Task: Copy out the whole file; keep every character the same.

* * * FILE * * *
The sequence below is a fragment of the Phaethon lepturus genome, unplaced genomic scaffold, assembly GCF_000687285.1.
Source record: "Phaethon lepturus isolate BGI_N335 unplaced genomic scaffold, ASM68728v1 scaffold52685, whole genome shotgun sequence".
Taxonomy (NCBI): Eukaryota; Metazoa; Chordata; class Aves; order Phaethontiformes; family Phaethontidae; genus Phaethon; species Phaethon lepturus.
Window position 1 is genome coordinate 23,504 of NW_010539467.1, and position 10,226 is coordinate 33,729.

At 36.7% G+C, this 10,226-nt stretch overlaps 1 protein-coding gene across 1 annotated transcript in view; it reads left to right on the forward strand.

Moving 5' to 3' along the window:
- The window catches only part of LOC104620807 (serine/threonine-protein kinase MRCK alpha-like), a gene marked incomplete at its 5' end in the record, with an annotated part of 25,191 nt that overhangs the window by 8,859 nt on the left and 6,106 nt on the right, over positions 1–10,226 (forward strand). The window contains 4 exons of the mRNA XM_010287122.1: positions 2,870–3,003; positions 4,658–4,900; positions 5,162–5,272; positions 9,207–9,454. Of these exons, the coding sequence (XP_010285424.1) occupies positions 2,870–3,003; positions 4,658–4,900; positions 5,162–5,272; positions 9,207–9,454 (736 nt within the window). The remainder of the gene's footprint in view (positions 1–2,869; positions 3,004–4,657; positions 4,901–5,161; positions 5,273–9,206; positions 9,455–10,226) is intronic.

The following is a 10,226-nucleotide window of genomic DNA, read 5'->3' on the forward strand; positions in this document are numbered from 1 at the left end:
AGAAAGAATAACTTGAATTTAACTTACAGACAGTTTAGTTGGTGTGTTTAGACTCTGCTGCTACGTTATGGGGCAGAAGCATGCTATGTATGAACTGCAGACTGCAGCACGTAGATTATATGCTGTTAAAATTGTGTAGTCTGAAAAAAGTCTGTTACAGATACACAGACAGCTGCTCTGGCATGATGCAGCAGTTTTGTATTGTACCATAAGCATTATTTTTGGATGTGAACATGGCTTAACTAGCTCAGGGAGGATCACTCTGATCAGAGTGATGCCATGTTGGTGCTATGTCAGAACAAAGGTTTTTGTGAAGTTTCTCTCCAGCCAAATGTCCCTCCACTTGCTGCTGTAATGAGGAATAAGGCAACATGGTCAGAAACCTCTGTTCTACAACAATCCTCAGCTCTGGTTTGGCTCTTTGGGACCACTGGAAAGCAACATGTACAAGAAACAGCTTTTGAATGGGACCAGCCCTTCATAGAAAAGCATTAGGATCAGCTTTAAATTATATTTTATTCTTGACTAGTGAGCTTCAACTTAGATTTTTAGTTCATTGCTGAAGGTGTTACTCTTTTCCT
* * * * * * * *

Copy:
The sequence below is a fragment of the Phaethon lepturus genome, unplaced genomic scaffold, assembly GCF_000687285.1.
Source record: "Phaethon lepturus isolate BGI_N335 unplaced genomic scaffold, ASM68728v1 scaffold52685, whole genome shotgun sequence".
Taxonomy (NCBI): Eukaryota; Metazoa; Chordata; class Aves; order Phaethontiformes; family Phaethontidae; genus Phaethon; species Phaethon lepturus.
Window position 1 is genome coordinate 23,504 of NW_010539467.1, and position 10,226 is coordinate 33,729.

At 36.7% G+C, this 10,226-nt stretch overlaps 1 protein-coding gene across 1 annotated transcript in view; it reads left to right on the forward strand.

Moving 5' to 3' along the window:
- The window catches only part of LOC104620807 (serine/threonine-protein kinase MRCK alpha-like), a gene marked incomplete at its 5' end in the record, with an annotated part of 25,191 nt that overhangs the window by 8,859 nt on the left and 6,106 nt on the right, over positions 1–10,226 (forward strand). The window contains 4 exons of the mRNA XM_010287122.1: positions 2,870–3,003; positions 4,658–4,900; positions 5,162–5,272; positions 9,207–9,454. Of these exons, the coding sequence (XP_010285424.1) occupies positions 2,870–3,003; positions 4,658–4,900; positions 5,162–5,272; positions 9,207–9,454 (736 nt within the window). The remainder of the gene's footprint in view (positions 1–2,869; positions 3,004–4,657; positions 4,901–5,161; positions 5,273–9,206; positions 9,455–10,226) is intronic.

The following is a 10,226-nucleotide window of genomic DNA, read 5'->3' on the forward strand; positions in this document are numbered from 1 at the left end:
AGAAAGAATAACTTGAATTTAACTTACAGACAGTTTAGTTGGTGTGTTTAGACTCTGCTGCTACGTTATGGGGCAGAAGCATGCTATGTATGAACTGCAGACTGCAGCACGTAGATTATATGCTGTTAAAATTGTGTAGTCTGAAAAAAGTCTGTTACAGATACACAGACAGCTGCTCTGGCATGATGCAGCAGTTTTGTATTGTACCATAAGCATTATTTTTGGATGTGAACATGGCTTAACTAGCTCAGGGAGGATCACTCTGATCAGAGTGATGCCATGTTGGTGCTATGTCAGAACAAAGGTTTTTGTGAAGTTTCTCTCCAGCCAAATGTCCCTCCACTTGCTGCTGTAATGAGGAATAAGGCAACATGGTCAGAAACCTCTGTTCTACAACAATCCTCAGCTCTGGTTTGGCTCTTTGGGACCACTGGAAAGCAACATGTACAAGAAACAGCTTTTGAATGGGACCAGCCCTTCATAGAAAAGCATTAGGATCAGCTTTAAATTATATTTTATTCTTGACTAGTGAGCTTCAACTTAGATTTTTAGTTCATTGCTGAAGGTGTTACTCTTTTCCT